Thursday, September 02, 2004

The Lagan doesn't flow into the Hudson

The plot thickens. A few hours ago we had our lengthy post about David Trimble's WSJ op-ed piece, busy drawing analogies between the British battle against the IRA and the War on Terror (WoT). But now we wonder if Trimble was relying on the low profile of the WSJ op-ed page in Ireland to sneak through a few valentines to his VRWC friends with some material that he knew would sound dodgy before an audience more familiar with the Northern Ireland conflict.

Because, courtesy of a tip from a loyal reader (Go Wolverines!), we see that Karl Rove was offering his own thoughts on IRA/WoT, and Trimble has balked. The context is Dubya's recent glimmer of realism (since shut off) that the WoT is not winnable. His spinners have concocted a hasty explanation for this gaffe, which is that when the USA wins, there won't be a peace treaty. Rove tried another tack on Wednesday in the more easily linkable Washington Post:

[Wash Post, quoting Rove] This is going to be more like the conflict in Northern Ireland, where the Brits fought terrorism, and there's no sort of peace accord with al Qaeda saying, 'We surrender'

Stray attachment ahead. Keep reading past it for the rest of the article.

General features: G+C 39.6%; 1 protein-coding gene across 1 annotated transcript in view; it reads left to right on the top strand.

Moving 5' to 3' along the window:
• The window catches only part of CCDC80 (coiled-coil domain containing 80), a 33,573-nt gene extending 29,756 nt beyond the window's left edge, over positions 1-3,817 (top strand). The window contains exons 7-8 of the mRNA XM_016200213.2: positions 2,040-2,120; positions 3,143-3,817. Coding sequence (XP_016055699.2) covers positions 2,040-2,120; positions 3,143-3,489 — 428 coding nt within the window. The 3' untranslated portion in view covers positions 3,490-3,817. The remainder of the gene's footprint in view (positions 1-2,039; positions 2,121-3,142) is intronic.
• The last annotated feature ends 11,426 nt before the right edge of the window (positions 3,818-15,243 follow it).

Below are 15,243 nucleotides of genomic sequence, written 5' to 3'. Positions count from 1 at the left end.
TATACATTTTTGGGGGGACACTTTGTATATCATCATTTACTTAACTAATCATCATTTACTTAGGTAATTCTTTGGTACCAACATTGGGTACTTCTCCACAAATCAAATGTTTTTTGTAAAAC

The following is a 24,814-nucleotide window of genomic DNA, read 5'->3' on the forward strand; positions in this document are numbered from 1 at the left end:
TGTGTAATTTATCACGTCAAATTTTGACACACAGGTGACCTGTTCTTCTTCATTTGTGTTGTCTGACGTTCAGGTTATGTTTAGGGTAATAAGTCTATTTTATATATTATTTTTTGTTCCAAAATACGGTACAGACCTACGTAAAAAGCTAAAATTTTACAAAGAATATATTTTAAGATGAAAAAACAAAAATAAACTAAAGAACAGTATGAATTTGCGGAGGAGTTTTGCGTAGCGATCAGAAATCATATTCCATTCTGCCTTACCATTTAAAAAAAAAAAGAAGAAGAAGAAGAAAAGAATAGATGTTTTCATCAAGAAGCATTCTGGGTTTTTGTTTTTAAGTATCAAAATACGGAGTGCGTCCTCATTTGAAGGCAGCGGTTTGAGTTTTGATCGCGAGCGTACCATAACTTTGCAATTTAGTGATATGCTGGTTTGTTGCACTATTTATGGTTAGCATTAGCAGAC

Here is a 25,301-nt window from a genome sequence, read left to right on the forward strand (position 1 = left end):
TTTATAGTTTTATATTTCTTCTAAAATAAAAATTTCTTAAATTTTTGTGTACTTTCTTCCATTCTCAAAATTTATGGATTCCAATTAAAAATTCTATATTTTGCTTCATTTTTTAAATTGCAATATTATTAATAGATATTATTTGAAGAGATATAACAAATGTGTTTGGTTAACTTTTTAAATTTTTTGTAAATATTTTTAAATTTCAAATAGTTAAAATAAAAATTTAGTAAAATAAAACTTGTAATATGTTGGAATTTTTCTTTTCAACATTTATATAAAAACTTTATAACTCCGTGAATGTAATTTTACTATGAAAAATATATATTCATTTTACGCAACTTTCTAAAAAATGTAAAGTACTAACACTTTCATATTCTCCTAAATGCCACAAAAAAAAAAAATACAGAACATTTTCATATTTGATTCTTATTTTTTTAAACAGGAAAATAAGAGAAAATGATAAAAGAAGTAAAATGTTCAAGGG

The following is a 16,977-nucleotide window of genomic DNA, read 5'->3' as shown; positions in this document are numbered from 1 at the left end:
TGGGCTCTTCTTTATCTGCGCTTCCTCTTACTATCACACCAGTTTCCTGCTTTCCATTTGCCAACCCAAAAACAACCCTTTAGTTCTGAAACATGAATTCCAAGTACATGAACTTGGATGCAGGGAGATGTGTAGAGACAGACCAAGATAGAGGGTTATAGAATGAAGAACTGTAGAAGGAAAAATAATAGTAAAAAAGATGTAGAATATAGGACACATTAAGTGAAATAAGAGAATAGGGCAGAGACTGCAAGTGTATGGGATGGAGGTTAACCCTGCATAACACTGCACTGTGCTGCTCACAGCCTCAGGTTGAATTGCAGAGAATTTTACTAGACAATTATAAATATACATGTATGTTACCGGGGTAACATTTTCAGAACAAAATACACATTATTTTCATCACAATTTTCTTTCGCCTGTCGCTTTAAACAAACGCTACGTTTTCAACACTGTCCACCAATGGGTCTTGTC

As it turns out, Trimble is attending the Republican convention, so he was tracked down for a quote:

[Trimble] I'm not altogether clear about what exactly he's getting at...Al Qaeda is quite a different terrorist organization to those in Northern Ireland. It's perfectly reasonable, I suppose, to draw some parallel in that the war on terror will probably take a long time just like it did in Northern Ireland, if that's what he meant.

So: Trimble is confused about what Rove might mean in making a comparison between the WoT and the IRA, on the same day that Trimble has a published article for Rove's target audience called "The Lesson of Northern Ireland." He's surely hoping that, to the extent anyone in Ireland is paying attention to his NYC trip, it'll be what shows up in the Post and not the WSJ that counts. More broadly, how many nationalist-leaning Irish-Americans know about Dubya's ongoing game of footsie with Ulster Unionism?

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